This analysis of Indonesia's political history by a former Fairfax foreign correspondent captures the opportunity, anxiety, and regular chaos on display in this rapidly modernising country for the past decade. As its speedy economic and political rise continues, the author offers an authoritative introduction to the worlds third largest democracy.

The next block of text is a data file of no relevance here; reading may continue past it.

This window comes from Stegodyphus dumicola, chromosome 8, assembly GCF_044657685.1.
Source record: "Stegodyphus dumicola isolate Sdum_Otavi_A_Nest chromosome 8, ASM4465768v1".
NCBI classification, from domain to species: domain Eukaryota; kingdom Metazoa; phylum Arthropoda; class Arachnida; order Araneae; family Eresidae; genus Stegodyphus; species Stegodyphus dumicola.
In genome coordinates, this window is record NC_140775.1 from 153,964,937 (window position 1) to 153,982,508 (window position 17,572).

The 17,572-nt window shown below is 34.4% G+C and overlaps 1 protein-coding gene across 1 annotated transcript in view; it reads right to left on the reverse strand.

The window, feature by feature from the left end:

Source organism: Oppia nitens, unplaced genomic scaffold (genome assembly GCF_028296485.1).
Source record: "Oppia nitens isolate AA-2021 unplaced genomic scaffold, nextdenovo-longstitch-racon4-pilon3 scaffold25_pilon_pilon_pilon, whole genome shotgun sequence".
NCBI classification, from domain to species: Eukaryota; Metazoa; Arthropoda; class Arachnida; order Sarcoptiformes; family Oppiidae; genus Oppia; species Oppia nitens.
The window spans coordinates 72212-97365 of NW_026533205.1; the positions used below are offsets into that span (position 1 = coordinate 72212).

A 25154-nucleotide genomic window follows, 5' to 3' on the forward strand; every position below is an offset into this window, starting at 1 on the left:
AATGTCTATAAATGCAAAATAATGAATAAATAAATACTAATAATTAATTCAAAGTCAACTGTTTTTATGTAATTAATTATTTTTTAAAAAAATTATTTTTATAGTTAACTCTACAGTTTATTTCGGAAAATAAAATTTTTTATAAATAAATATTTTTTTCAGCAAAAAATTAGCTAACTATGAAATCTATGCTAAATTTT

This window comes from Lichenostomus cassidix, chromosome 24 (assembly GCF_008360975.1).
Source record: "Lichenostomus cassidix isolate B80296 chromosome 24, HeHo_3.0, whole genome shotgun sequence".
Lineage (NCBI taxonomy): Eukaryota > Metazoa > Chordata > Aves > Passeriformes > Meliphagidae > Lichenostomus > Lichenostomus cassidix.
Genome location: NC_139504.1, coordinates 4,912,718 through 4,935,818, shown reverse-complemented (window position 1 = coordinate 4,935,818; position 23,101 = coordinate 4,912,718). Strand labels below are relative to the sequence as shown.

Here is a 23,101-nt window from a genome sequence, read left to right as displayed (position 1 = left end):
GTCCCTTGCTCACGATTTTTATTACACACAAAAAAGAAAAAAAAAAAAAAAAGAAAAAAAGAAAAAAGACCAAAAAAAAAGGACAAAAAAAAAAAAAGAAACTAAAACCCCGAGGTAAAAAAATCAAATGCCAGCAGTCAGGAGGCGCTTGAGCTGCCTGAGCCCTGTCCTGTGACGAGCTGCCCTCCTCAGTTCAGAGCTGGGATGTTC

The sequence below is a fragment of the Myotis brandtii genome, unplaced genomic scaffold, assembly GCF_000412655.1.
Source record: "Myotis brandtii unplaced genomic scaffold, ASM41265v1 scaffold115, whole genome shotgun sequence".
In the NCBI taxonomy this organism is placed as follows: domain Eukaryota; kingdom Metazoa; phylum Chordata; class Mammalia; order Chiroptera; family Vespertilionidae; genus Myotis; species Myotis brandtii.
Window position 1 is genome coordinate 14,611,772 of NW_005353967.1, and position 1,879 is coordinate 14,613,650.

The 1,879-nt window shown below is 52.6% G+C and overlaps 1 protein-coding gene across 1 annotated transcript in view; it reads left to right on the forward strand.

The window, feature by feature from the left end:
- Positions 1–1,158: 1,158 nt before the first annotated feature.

Indonesia, a nation of thousands of islands and almost 250 million people, straddles the junction of the Pacific and Indian oceans. Current President Susilo Bambang Yudhoyono has presided over 6 per cent average yearly growth of its economy, to surpass $1 trillion. If this rate continues, Indonesia will join the world's ten biggest economies in a decade or so, just behind the so-called BRIC countries. The much-discussed recent documentary The Act of Killing revived some of its darker past, and Barack Obama's reminiscences about the childhood years he spent there briefly shone the spotlight on a country many Americans know little about. Yet as Indonesia approaches its 2014 parliamentary and presidential elections, its future is wide open. Though the largest Muslim nation by population, it remains a receiver of wisdom from the Arab world, rather than a messenger of multi-religious tolerance. Its pursuit of trade agreements with Japan and South Korea have burnished its economic ambitions, but its diplomacy is long on so-called "soft power," and short on sanctions or force. So what does the future hold for this pivotal place? Award-winning Asia-Pacific journalist Hamish McDonald's Demokrasi is an accessible and authoritative introduction to the modern history and politics of this fascinating country.